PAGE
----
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This way to the promised land
by Kanan Makiya
Globe and Mail
April 10, 2003

History will judge this war to have been a great turning point for the better in the affairs of the Middle East if, and only if, President George W. Bush and his cabinet stick resolutely, even doggedly, to the idea of a secular, federal and democratic Iraq. Critics of the war who were too shortsighted -- for reasons of interest, intellectual laziness or sheer lack of political imagination -- may now come to see what victory means.

This vision of a secular, federal and democratic Iraq was not an easy thing for the U.S. government, and it has been coming to us slowly, in stages. It traversed stages that spanned more than one administration and it has come under heavy attack both from within and from without the U.S. government.

Needless to say, there are still problems that must be faced. Prominent among them is the issue of exactly how to go about building a democratic Iraq. Does one do so, for instance, by reaching out to the lowest common denominator of Iraqi politics -- by reaching to individuals who have been buried inside the regime's government, to members of the Baath Party or those close to some of the Iraqi state's other repressive institutions?

Or does one build democracy by aligning with, favouring even, the democrats among the Iraqis? This is an ongoing discussion. But I am encouraged by indications from the U.S. government that it intends to dismantle the structures of Saddam's repressive regime.

There remains an uncertainty about dealing with the elected leadership of the Iraqi opposition. But that doubt, too, is something I believe is changing. We democrats need American support. We're asking for American political and military liaison officers in places where the forces of the opposition now in exile are preparing to enter Baghdad and other cities.

Time is of the essence. Not enough co-ordination has gone on between the Iraqi opposition (this may be, in part, its own fault) and the U.S. government (also, in part, through faults of its own). But I believe we are now all on the right track. We need Iraqi field officers from the ranks of the Iraqi opposition to liaise with General Tommy Franks. And we have already seen several hundred Iraqis beginning to join retired general Jay Garner in the civil and reconstruction efforts that will soon be going on within Iraq on a massive scale.

But let me be honest. We also have problems within the Iraqi opposition itself. An example: Recently, in the northern Iraqi city of Erbil, we created a leadership committee and 14 operational committees. Among ourselves, however, we have not yet resolved the question of executive decision-making. Everything has to be negotiated and worked out through consensus. We have yet to achieve the creation of a functioning executive responsible to this leadership committee.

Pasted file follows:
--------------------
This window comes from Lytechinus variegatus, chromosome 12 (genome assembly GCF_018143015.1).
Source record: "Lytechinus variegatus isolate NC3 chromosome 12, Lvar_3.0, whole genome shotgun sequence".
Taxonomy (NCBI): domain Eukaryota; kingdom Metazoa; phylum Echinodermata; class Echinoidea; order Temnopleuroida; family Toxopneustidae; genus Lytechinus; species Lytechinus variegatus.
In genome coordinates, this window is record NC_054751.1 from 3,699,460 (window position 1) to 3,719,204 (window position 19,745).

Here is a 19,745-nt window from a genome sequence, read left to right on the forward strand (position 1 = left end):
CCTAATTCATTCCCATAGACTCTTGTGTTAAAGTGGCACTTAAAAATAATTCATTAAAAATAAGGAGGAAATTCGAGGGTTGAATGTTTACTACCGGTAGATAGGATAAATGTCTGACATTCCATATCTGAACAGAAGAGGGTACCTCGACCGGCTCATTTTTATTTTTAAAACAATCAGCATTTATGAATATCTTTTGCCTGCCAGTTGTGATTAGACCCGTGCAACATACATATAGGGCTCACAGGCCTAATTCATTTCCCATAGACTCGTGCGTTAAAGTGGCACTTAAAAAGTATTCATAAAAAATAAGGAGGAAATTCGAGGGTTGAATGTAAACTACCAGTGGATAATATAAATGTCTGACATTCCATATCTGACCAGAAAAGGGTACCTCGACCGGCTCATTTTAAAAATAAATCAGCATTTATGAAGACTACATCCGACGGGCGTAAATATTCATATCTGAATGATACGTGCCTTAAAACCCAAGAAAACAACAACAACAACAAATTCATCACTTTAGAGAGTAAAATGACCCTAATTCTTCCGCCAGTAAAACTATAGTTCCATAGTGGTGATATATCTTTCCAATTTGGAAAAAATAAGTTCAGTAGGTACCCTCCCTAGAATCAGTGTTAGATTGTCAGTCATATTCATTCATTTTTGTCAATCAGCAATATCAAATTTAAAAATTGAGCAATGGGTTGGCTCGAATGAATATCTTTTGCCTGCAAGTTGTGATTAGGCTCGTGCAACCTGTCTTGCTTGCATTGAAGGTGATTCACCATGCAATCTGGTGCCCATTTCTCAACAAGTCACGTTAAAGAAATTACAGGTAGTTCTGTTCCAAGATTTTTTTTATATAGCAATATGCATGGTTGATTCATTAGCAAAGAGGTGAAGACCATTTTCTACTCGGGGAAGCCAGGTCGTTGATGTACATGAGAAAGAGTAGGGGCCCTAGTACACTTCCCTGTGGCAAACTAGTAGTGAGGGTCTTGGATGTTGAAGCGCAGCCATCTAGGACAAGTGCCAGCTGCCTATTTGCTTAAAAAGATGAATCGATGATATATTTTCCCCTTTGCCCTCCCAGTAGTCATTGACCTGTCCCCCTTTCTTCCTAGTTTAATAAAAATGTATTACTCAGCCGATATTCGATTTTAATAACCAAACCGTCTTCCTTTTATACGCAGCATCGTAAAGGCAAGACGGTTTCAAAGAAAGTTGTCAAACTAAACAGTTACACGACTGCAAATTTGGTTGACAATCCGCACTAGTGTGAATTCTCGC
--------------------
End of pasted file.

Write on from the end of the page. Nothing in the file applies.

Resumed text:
We also need to expand the ranks of the Iraqi opposition. We have clear ideas about that; they were discussed at an opposition conference in February. They've been worked out in documents and they are being discussed with U.S. government officials in precise detail.

In short, we have all come a long way over the past few months. Iraqis in large numbers have joined Jay Garner's civil authority team in Kuwait. Others are putting together teams of people to help the various ministries. More than 100 Iraqis are being organized and committing themselves to that effort.

But, above all, we must be clear what the U.S. government is committed to doing. It is my understanding that Washington has committed itself to the following necessary prerequisites for democracy in Iraq -- ones that we in the opposition fully agree with.

First: Start a replacement program for all Iraqi authorities and ministries.

Second: Dismantle the regime's security services. Only the regular police force should be left intact.

Third: Reform and possibly even decommission the Iraqi army. Part of that army, however, could possibly be of use in Iraq's reconstruction.

Fourth: Dismantle the forces of the Republican Guard.

Fifth: Gradually transfer authority to an Iraqi interim body that will be created out of the existing Iraqi opposition.

These are essential steps that we need to begin the constitutional process that we ourselves will undertake inside Iraq the day after complete liberation.

We have a constitutional commission. We have detailed plans for a kind of constituent assembly that will largely be devoted to discussing the future constitution. And we have hopes for this constitution. We want it to be a launching pad for the recreation of civil society in Iraq. We want to create structures that will allow Iraqis to have opinions; indeed, we actively encourage them to have opinions on the future of their country.

Iraqis have not had a permanent constitution since 1958. This process of engaging society as a whole in its own future, engaging it once again in the idea of a permanent constitution, is a beginning, it seems to me, of creating the kind of civil society that we hope to see flourish in Iraq once again.

 

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